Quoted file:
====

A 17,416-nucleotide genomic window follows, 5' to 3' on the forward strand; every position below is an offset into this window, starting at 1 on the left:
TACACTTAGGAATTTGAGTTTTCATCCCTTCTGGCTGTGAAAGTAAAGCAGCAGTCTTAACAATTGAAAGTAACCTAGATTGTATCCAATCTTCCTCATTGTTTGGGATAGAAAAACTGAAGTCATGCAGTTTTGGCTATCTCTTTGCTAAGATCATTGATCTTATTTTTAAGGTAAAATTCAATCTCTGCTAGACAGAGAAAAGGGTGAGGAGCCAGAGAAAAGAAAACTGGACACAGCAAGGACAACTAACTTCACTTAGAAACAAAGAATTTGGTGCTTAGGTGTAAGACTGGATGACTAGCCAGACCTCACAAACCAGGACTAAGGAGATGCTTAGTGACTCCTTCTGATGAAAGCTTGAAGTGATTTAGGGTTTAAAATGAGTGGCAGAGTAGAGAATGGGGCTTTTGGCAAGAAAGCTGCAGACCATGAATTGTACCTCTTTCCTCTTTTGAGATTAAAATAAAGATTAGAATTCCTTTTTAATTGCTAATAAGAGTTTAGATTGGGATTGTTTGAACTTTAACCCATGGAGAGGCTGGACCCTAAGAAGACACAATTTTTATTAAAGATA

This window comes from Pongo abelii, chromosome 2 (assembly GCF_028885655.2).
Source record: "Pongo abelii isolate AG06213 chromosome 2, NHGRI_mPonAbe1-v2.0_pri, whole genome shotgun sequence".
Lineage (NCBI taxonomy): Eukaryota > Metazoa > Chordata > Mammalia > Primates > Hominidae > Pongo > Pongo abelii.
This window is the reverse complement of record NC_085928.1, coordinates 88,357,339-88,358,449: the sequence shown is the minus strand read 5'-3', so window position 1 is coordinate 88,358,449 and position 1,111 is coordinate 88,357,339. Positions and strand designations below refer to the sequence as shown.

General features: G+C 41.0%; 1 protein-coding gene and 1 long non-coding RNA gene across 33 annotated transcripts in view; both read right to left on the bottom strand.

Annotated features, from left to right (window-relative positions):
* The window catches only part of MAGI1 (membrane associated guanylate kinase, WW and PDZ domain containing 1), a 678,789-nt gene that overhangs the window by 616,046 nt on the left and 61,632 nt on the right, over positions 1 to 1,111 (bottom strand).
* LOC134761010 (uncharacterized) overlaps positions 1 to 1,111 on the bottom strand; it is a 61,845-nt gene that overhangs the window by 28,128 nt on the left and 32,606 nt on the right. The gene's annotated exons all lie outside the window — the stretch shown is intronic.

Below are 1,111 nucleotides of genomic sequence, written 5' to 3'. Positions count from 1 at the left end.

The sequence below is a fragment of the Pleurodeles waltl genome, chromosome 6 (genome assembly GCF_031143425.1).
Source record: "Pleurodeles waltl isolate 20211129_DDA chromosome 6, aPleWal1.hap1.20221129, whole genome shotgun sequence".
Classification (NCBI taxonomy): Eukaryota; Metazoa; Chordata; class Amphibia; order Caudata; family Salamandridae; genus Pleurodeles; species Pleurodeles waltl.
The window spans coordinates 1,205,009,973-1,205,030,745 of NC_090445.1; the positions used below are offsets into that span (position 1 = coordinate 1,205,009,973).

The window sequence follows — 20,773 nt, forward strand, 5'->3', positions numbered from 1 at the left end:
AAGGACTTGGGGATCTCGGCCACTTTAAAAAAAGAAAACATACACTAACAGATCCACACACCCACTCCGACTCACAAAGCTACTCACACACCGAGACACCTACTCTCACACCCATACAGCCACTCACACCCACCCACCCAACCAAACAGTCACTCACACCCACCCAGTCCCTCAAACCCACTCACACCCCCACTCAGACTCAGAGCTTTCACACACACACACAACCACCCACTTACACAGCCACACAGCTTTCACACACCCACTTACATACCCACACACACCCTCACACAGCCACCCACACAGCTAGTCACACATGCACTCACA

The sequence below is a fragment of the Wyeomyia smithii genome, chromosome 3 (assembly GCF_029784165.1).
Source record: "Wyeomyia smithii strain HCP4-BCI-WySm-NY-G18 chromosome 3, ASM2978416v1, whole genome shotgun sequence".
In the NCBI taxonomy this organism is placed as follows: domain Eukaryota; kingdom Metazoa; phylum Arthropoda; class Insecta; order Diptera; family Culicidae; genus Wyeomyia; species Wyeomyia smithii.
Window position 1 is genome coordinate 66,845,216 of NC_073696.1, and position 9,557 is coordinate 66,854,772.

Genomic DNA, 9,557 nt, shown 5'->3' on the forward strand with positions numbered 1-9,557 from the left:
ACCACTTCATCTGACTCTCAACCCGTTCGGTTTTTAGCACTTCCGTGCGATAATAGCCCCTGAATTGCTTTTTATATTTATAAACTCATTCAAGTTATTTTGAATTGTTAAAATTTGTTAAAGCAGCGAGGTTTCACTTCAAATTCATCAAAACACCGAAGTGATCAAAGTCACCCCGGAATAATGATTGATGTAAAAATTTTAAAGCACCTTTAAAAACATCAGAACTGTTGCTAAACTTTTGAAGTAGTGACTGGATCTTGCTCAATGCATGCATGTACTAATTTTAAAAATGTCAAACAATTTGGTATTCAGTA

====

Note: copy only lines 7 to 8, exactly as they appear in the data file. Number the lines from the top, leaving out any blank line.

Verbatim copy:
General features: G+C 41.0%; 1 protein-coding gene and 1 long non-coding RNA gene across 33 annotated transcripts in view; both read right to left on the bottom strand.

Annotated features, from left to right (window-relative positions):